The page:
Peter Anderson road tests and reviews the new Mini Countryman with specs, fuel consumption and verdict at its International launch in England.

Mini's first generation Countryman was released in 2011 amid the usual howls about it being too big for a Mini, as though a 21st century car for a global market could get away with being unfeasibly tiny. It turned out customers wanted it, too - the Countryman accounts for around a third of total Mini production.

The car was a smash-hit in the US and Europe, while being a bit more of a sleeper here in Australia - it's best year saw the Countryman take just over 22 percent of total Mini sales (2014, if you're interested), down to fourteen percent of Mini sales in 2016.

The new car is even bigger, stretching the patience of the howlers yet further, delivering a bigger cabin and more space. The one thing you could say about the Countryman is that it still felt like a Mini, Just Bigger.

This new one really needs to hold on to that if the Countryman is to fulfil its role as a car to keep people with the brand as their lives change, as well as nabbing new buyers.

Price and features

Unfortunately, we don't know a lot about the pricing yet - Mini Australia still hasn't finalised the dollars - but the cars are on the docks, so it can't be too far away. What they would tell us was the entry-level Cooper will be at or around $40,000, which is a significant jump from the old car's sub-$35,000 start.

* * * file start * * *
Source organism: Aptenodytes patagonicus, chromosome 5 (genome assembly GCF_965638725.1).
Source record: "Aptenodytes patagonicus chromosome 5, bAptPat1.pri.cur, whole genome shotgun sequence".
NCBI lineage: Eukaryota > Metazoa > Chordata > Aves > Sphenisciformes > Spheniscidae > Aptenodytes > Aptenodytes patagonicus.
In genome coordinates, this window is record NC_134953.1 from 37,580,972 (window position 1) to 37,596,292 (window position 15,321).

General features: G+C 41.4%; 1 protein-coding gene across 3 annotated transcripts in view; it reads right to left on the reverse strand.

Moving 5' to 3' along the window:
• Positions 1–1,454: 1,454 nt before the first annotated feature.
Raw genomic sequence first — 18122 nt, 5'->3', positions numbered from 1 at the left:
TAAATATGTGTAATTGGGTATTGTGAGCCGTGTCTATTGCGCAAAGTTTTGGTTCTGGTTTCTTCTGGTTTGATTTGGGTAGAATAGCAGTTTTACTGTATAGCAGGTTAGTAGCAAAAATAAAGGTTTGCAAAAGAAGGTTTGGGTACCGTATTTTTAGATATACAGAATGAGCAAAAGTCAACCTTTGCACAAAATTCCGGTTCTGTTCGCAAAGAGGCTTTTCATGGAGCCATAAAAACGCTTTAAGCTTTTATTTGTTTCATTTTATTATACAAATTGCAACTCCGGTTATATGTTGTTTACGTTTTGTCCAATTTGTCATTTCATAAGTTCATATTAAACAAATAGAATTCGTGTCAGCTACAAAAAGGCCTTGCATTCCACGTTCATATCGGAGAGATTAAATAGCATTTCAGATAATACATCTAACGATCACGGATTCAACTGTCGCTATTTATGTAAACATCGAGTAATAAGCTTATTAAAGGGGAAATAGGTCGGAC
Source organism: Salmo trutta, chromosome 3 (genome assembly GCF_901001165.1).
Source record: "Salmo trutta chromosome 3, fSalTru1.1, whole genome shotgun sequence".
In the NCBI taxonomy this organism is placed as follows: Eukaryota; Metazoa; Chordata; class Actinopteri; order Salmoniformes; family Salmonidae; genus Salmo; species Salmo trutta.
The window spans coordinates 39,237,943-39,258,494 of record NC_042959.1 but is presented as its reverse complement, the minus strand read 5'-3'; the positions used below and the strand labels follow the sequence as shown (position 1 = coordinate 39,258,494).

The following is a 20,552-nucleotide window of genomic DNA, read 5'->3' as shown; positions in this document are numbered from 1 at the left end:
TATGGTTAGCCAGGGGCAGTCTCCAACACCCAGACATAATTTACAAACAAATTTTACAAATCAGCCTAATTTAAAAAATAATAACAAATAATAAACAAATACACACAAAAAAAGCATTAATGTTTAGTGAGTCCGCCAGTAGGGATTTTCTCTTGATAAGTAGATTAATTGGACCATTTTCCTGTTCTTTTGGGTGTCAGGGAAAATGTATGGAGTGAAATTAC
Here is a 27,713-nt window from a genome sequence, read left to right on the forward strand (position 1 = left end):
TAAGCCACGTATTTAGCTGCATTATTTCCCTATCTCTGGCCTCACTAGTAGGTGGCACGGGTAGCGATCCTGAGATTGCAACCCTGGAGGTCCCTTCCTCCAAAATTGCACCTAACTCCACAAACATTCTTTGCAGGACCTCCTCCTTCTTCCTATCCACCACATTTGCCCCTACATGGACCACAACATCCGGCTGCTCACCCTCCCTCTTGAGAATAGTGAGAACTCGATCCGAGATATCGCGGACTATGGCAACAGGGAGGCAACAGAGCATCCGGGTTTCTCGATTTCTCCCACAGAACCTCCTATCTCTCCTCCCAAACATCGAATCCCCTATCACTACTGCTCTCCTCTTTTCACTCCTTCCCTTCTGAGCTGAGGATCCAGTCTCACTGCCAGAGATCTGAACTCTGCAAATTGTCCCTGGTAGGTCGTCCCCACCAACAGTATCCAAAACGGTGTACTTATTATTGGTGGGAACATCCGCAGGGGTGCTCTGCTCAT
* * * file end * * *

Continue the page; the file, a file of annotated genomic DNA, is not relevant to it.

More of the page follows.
To make up for that, Mini Australia assured us there'll be a big lift in specification. The range is down to four cars - the entry-level Cooper can be had with the 1.5-litre turbo three cylinder or a 2.0-litre four-cylinder diesel, both in front-wheel drive (FWD) only. The petrol Cooper S is also FWD, while the sole all-wheel drive (AWD) model is the Cooper S D. Automatic transmissions are standard (Six-speed in the Cooper petrol, eight-speed for the rest of the range) and you can have a manual as a no-cost option.

The new rear seats are much more spacious and you could get away with three adults across the back for headroom.

Interestingly, the historical average spend on Countryman options is between $3500 and $4500, so the jump in price is probably not the obstacle it first appears.

As always, there's an options list as long as your arm for the usual decals, interior and exterior customisations, and a dizzying number of lifestyle things. During the launch we spied a pop-up tent on the roof of one car. Our car had the clever picnic bench - lift up the boot floor, grab the tab and out folds a nice soft pad for your backside, and you can shelter under the high-opening tailgate.

Frustratingly, the otherwise excellent entertainment and sat nav control system (very obviously based on BMW's iDrive) still doesn't have Apple CarPlay or Android Auto. The Countryman has a new evolution of the software that looks less naff than that currently offered in the hatch.


Front seat occupants enjoy two cupholders and rear seat passengers now get the same. The doors each take a bottle, bringing the 2017 car up to the standard of the 1959 original, which was specified with pockets to hold a bottle of gin. Those crazy English middle classes.

The back seats slide, letting you balance boot space with legroom.